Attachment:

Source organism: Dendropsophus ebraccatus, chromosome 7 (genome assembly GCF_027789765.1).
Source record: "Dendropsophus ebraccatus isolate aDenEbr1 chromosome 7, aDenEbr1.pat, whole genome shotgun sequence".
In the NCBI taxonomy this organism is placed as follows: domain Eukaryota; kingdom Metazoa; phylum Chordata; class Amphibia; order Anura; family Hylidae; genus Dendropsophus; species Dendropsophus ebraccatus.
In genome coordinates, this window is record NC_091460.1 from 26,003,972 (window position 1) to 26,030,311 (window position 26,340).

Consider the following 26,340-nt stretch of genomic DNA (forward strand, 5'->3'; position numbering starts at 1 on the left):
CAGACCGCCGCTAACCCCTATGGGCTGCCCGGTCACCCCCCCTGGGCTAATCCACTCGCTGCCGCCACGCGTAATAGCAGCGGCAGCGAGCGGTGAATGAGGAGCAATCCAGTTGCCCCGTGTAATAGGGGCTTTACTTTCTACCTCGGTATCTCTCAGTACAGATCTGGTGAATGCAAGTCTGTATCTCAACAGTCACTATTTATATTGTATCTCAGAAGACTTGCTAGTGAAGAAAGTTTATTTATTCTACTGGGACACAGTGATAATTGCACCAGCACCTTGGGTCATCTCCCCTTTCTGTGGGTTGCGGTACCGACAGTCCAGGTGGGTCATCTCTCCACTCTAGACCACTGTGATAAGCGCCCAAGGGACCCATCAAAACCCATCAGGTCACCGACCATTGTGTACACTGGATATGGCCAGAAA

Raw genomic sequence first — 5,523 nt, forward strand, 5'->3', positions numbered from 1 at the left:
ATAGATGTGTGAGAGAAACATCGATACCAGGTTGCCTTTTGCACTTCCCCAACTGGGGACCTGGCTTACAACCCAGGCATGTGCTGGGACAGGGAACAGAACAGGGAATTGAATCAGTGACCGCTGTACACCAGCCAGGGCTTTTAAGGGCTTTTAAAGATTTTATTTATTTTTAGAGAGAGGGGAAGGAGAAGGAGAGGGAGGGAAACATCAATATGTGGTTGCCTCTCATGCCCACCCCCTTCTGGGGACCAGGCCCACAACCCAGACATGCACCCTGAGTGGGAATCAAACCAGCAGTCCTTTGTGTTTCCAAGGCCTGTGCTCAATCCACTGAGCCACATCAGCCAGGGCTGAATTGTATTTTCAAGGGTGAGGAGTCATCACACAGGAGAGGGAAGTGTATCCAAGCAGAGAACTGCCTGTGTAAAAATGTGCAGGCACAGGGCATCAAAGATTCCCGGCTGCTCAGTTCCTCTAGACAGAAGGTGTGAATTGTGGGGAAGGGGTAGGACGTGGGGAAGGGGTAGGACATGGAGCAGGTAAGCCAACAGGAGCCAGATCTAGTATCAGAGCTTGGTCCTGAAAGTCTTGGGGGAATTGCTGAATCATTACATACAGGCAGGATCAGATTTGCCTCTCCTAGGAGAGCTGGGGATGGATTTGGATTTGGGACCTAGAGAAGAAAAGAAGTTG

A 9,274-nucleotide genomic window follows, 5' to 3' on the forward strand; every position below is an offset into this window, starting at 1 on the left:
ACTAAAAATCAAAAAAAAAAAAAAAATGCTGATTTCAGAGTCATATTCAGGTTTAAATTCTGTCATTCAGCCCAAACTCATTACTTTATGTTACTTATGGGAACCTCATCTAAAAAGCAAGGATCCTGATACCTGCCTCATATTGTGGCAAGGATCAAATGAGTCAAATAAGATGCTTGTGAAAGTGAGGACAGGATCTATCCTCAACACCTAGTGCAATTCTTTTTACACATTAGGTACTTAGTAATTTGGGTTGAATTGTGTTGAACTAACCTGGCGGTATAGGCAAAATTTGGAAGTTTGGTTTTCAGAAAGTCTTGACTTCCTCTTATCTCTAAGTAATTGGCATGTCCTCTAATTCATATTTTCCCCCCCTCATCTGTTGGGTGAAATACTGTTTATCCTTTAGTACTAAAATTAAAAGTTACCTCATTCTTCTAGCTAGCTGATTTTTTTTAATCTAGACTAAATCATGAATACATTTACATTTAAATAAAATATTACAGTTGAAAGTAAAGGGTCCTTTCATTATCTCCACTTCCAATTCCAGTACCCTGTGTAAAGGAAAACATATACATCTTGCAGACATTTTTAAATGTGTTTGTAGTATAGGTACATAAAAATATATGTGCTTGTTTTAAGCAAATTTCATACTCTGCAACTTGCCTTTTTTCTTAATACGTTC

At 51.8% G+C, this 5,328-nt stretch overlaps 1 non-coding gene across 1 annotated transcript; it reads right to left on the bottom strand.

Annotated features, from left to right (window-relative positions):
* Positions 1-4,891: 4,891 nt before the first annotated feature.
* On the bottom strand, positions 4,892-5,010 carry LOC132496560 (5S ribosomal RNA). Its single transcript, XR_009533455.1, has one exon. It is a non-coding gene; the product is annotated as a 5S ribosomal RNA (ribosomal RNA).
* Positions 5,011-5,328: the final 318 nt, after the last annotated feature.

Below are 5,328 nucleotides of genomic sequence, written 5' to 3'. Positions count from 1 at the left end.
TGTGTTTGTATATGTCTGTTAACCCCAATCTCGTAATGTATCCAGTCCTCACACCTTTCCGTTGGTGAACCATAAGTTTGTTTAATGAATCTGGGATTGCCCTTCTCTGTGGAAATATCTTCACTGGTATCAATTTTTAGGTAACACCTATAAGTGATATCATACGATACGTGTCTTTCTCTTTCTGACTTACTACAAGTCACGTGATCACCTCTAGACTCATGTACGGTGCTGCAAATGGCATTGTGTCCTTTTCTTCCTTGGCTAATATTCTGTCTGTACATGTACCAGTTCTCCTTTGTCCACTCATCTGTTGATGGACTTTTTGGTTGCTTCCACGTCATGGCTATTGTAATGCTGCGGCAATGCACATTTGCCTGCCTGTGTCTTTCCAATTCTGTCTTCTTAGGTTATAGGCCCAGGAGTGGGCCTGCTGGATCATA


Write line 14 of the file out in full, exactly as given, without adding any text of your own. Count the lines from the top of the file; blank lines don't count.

* On the bottom strand, positions 4,892-5,010 carry LOC132496560 (5S ribosomal RNA). Its single transcript, XR_009533455.1, has one exon. It is a non-coding gene; the product is annotated as a 5S ribosomal RNA (ribosomal RNA).